In an effort to earn visa-free travel privileges for Latvian citizens wanting to visit the United States, the American Latvian Association is calling on Latvian-Americans to urge their federal lawmakers to support two bills under consideration in Congress.
The ALA issued a “call to action” on Oct. 19 urging passage of similar Senate and House of Representatives bills—S. 653 and H.R. 1543—that could ease Latvia’s path into the Visa Waiver Program. Both bills would lift the “rate of refusal” threshold that has held back a number of Eastern and Central European countries’ admission to the program, instead allowing the federal government to consider consistent progress in reducing the number of visa refusals.
Embassy officials reject one in five requests by Latvian citizens for U.S. visas.
Citizens of Latvia and other Eastern European countries got a small boost with passage of the Implementing the 9/11 Commission Recommendations Act of 2007, which became law in August. One provision of the law lowered the threshold for admittance to the visa-waiver program by setting the acceptable rate of refusal for nonimmigrant visas to 10 percent during the previous fiscal year. Before, a country’s rate of refusal for U.S. visas had to be 3 percent or less.
That did not bode well for Latvia, Lithuania and a number of other countries where the rate of refusal remains well above 10 percent.
“Because of the refusal rate provisions,” the ALA said in an e-mailed announcement, “hundreds of thousands of people from allied countries will be denied the chance to visit the U.S. for business or for pleasure, to learn what a great and free country America is.”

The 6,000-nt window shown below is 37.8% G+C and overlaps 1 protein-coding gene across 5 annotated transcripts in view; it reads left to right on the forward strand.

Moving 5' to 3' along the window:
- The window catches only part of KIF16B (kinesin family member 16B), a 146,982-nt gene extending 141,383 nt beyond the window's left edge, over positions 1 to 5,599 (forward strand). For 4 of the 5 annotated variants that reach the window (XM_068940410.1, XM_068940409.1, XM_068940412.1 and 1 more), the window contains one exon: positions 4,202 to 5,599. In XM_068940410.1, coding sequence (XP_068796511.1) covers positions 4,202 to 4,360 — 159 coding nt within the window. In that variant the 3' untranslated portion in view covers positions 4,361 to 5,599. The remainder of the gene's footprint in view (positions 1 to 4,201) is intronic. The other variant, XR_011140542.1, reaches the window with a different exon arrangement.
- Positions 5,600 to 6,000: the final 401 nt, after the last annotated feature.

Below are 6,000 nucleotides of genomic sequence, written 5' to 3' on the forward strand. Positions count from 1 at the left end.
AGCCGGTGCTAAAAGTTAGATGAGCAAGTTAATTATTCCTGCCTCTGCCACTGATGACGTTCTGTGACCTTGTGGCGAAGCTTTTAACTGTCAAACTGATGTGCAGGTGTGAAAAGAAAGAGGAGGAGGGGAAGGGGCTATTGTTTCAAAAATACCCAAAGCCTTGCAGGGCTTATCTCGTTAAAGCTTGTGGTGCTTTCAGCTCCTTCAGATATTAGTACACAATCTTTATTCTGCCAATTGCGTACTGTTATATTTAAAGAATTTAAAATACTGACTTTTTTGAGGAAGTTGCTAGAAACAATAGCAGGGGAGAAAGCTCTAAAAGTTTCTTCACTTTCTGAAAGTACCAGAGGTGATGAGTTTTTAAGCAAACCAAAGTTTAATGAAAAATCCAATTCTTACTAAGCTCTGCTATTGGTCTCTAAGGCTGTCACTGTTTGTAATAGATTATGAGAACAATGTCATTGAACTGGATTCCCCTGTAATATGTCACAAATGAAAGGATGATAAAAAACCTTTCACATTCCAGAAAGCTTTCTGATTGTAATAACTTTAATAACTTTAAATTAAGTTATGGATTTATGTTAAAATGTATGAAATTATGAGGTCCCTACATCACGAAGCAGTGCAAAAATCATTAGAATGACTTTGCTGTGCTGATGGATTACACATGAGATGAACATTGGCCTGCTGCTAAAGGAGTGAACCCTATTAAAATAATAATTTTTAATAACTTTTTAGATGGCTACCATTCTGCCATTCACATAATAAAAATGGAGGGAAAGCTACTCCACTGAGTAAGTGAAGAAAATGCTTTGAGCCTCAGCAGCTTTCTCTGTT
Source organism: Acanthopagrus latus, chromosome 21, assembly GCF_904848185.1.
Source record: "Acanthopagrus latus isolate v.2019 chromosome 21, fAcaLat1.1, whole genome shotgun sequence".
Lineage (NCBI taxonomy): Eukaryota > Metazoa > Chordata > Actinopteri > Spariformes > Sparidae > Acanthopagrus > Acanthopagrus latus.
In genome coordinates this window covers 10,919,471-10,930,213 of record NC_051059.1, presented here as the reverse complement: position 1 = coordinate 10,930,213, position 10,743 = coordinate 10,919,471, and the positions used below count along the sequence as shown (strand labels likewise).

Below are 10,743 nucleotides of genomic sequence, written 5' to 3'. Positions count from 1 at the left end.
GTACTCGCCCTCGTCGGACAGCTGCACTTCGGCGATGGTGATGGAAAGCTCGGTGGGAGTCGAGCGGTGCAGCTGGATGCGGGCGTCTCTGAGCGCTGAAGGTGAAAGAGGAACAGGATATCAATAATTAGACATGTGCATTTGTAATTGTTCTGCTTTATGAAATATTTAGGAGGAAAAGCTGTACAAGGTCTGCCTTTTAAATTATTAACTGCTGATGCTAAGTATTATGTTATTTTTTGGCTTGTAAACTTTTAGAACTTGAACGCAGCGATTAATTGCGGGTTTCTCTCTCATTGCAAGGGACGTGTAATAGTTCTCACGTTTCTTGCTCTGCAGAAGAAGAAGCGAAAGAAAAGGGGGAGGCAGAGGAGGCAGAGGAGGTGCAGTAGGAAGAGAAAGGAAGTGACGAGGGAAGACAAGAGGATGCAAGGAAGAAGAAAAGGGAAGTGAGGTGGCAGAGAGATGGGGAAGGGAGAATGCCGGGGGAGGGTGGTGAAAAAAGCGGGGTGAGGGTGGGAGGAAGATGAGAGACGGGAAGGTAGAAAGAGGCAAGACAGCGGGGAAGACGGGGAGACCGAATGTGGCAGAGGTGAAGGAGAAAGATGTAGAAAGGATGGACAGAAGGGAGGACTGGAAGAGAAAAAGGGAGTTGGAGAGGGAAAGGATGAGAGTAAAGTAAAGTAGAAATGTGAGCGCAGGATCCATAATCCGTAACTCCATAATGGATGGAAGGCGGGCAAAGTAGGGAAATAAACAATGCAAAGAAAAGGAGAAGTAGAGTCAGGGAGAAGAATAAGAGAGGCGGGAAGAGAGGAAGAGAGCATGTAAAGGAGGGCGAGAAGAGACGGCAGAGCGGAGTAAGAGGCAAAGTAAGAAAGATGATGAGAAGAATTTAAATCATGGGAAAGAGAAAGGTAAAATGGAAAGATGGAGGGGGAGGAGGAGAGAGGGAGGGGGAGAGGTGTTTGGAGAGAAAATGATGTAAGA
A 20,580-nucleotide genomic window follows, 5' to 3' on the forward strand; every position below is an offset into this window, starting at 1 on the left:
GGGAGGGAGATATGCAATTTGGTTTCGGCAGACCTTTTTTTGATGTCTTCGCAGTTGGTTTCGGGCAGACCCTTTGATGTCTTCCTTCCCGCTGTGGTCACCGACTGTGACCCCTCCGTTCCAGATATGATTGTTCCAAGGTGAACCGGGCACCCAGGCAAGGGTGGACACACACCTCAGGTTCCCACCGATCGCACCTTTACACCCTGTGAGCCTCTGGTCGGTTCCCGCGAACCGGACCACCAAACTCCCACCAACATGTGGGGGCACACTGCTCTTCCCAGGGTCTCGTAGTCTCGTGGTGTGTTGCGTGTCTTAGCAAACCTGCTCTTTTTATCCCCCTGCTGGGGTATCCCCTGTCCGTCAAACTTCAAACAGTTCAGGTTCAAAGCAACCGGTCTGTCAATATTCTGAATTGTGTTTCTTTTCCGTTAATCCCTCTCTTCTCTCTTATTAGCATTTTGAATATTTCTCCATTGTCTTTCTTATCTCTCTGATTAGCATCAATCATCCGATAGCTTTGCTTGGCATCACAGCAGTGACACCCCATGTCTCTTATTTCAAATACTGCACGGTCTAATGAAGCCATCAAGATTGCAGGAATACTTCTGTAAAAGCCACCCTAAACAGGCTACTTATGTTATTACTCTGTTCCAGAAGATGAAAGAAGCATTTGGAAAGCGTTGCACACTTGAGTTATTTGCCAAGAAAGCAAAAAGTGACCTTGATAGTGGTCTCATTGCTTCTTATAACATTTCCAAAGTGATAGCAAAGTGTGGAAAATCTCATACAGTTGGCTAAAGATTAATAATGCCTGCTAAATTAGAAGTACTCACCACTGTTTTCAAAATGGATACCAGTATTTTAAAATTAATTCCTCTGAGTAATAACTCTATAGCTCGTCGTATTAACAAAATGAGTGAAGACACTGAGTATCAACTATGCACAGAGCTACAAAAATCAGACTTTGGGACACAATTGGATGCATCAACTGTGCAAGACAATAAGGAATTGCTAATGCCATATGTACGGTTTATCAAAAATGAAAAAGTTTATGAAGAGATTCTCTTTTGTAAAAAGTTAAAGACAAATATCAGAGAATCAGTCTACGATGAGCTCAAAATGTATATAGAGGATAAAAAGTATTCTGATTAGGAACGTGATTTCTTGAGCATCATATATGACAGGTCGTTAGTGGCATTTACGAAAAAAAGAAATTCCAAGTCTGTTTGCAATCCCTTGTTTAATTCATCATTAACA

Latvia’s rate of refusal in fiscal 2006 was 21.6 percent, according to the U.S. State Department, while Lithuania’s was 27.7 percent. Of the three Baltic countries, only Estonia is under the new threshold at 7.1 percent.
The ALA’s announcement, citing State Department data, said Latvia’s rate for fiscal year 2007 has dropped to 11.8 percent—still above the new threshold.
“This is an insulting and degrading position for Latvia and Lithuania who since the first day of their independence have been strong and loyal allies of the U.S.,” the ALA announcement continues. “The two are members of NATO and the European Union, have viable, open democratic governments and free market economies, and are the fastest growing economies in the world.”
S. 653, titled the Secure Travel and Counterterrorism Partnership Act, calls for expanding the visa waiver program to countries, such as Latvia, that are allies in the war on terrorism.
Among other provisions, the bill allows the Department of Homeland Security flexibility with the visa waiver program if a country seeking the waiver meets four provisions, including “a sustained reduction in visa refusal rates for aliens from the country and conditions exist to continue such reduction.”
The Senate bill was introduced on Feb. 15 and referred to the Judiciary Committee, where it remains.
The similar House bill, titled the Visa Waiver Modernization Act, was introduced March 15 and referred to the Judiciary and Homeland Security committees.
Latvian officials for several years have been negotiating the visa waiver issue with their U.S. counterparts.
Negotiations also have been held with Canadian officials. Latvian and Lithuanian citizens still need visas to travel to Canada, but Estonians do not.
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